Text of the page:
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Soft robotics is a new and young field of robots that uses (mostly) soft and compliant materials as opposed to rigid and hard materials. Most soft robots are composed of multiple soft robotic actuator, most of which are actuated by air. This project is an actuator that extends when inflated.

Materials:

Tools:

  • 3D printer
  • A large vice
  • Spoon
  • Cup
  • Small scoop
  • Small flathead screwdriver
  • Large flathead screwdriver
  • Syringes or electric pump that can connect to the 1/8" tubing (this is for using the actuator)

Step 1: 3D Printing the Mold

Here are the amounts of the different parts:

  • 2x Outer.stl
  • 1x Core.stl
  • 1x Adapter.stl

I would recommend printing all parts in PLA or ABS at .2mm layer height with 3 shells.

Step 2: Preparing the Mold

Start by taking the two outer and core pieces of the mold and assemble it as shown in the pictures. The two outer pieces fit together to make a cylinder and the core fits in between them. Take the assembled mold and secure it in the vice, making sure that nothing gets misaligned. Then, take the GE Silicone, and spread it in/on the seams of the mold. Making sure every crack is sealed as shown in the picture. Let the GE Silicone cure for about 30 minutes.

Step 3: Pouring the Molds

Take the Smooth-On Ecoflex 00-30, and use the scoop to scoop equal amounts of each part of the silicone mix into the cup. Start with ~3 scoops of each part of the mix; you can always add more later. Use the spoon to mix it thoroughly. Then, pour the mixed silicone into the main mold we assembled in the last step and the circular adapter mold. Fill the adapter mold to the brim, but do not fill the main mold to the brim. You may want to tilt both molds around a bit to release air. If the molds needs more silicone to be full, repeat this step. Let the silicone cure for about 4 hours.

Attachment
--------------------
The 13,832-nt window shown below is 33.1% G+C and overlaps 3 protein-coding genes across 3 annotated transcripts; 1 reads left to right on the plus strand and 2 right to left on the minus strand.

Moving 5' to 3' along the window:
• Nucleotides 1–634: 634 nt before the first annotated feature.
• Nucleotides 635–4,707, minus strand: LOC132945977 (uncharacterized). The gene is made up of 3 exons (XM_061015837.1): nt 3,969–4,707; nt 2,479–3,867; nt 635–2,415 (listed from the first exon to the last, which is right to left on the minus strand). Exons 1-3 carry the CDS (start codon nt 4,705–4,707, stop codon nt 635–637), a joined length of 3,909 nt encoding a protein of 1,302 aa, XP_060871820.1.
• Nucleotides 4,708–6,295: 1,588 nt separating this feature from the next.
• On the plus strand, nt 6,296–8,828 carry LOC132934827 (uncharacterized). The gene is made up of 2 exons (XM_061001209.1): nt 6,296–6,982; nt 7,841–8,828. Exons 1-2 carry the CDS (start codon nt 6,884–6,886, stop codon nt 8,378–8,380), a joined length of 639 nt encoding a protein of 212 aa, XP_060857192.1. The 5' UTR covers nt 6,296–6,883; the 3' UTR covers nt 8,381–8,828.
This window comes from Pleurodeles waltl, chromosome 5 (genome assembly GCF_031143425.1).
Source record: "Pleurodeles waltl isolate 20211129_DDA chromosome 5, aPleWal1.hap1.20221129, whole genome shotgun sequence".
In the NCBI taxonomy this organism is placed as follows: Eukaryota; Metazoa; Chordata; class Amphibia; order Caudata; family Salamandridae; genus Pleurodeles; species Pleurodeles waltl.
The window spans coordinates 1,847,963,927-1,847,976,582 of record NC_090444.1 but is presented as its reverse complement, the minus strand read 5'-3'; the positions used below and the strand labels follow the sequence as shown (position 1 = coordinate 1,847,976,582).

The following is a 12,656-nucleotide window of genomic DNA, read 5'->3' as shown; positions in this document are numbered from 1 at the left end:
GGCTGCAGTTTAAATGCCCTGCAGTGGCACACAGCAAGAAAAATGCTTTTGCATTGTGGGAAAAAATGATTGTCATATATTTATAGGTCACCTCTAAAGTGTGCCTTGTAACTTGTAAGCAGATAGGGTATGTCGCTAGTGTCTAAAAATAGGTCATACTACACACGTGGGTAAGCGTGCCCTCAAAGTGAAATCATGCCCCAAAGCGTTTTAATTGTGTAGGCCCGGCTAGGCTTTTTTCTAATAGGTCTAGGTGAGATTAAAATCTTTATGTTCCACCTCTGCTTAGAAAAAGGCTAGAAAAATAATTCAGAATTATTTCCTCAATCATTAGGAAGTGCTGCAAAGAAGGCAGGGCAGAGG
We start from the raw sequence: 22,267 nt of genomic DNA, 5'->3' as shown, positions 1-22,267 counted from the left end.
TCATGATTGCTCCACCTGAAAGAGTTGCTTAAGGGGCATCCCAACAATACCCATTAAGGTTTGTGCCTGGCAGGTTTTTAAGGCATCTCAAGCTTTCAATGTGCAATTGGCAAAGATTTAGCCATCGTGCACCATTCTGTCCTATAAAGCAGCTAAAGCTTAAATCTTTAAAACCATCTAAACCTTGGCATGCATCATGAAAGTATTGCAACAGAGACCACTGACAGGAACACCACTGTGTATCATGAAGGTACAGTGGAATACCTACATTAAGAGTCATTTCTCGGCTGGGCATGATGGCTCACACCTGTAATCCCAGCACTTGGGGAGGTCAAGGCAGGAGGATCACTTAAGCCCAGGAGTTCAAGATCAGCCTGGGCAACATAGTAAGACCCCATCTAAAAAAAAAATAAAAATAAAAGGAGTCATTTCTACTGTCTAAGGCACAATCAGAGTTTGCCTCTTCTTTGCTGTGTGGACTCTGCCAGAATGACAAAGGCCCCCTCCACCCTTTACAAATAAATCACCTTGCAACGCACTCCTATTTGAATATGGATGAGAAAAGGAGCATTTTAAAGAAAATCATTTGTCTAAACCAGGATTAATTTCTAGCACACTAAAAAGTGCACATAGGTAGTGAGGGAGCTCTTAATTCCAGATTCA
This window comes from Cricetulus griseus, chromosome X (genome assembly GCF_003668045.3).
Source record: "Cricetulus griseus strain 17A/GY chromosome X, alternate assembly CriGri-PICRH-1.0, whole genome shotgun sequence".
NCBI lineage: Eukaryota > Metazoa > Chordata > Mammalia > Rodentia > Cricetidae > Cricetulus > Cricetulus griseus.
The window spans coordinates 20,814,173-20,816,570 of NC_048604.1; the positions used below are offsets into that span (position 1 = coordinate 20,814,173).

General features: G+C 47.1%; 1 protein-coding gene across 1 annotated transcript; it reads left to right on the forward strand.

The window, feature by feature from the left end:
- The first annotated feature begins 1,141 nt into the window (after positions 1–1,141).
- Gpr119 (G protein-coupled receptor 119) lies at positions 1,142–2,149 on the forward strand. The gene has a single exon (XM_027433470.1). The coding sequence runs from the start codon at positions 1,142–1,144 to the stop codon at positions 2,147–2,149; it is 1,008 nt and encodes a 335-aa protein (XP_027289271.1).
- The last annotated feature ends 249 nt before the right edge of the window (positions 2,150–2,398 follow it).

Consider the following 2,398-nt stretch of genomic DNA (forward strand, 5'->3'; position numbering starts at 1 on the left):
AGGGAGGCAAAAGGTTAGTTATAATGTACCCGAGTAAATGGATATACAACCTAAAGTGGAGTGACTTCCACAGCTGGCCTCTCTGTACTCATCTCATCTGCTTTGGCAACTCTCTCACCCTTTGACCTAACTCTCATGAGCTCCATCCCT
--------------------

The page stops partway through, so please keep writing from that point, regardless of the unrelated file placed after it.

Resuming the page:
Step 4: Demolding

Take the mold out of the vice. With your fingers and the small flathead screwdriver, scrape and peel away the GE Silicone around the seams of the mold. Once most of it is cleared away, use the large flathead screwdriver to pry open the mold. Go slow and work your way around the mold's seams. After one side can be pulled off, use your fingers to pull the silicone cast out of the the other side of the mold. Now, all that's left to do in this step is to take out the core mold. To do this, try and turn the silicone inside out in order to push the core out. It may also be helpful to break off chunks of the core and pull them out of the silicone.

Step 5: Attaching the Adapter

Mix up a small amount of silicone. Take the adapter mold that has cured silicone in it and spread the mixed silicone on it. After that, take the silicone cast from the last step and place the open end on it. Let it cure for 3 hours.

Step 6: Finishing Touches

Pull the now fully-molded piece of silicone out of the adapter mold. Take the large flathead screwdriver and push it through the opening in order to clear the inside for the tubing. Insert the tubing into the actuator and secure it with the zip-tie. Now you can connect your new extending actuator to your air source and try it out!

Hey Aidan, very cool project. Saw you on show and tell , Again lol. I believe you will be very successful in life. Greetings and cheers from California
<p>Hi!</p><p>Thank you so much! It's comments like yours that inspire me to keep making everyday.</p>
<p>hy ...i want to appreciate.. n want to thank u ... becoz ur videos help me to think how i can make my FYP project ..</p><p>ur work is soo nice u do every work with excellence...</p><p>i need some suggestion n help related to soft robotics actuator</p>
<p>Glad to hear that I've inspired you! Let me know what suggestions you need.</p>
Also I have chosen to follow you and the progress of your projects. Cheers

About This Instructable

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Bio: Hi! I'm Aidan Leitch, a robotics, electronics, and 3D printing hobbyist.
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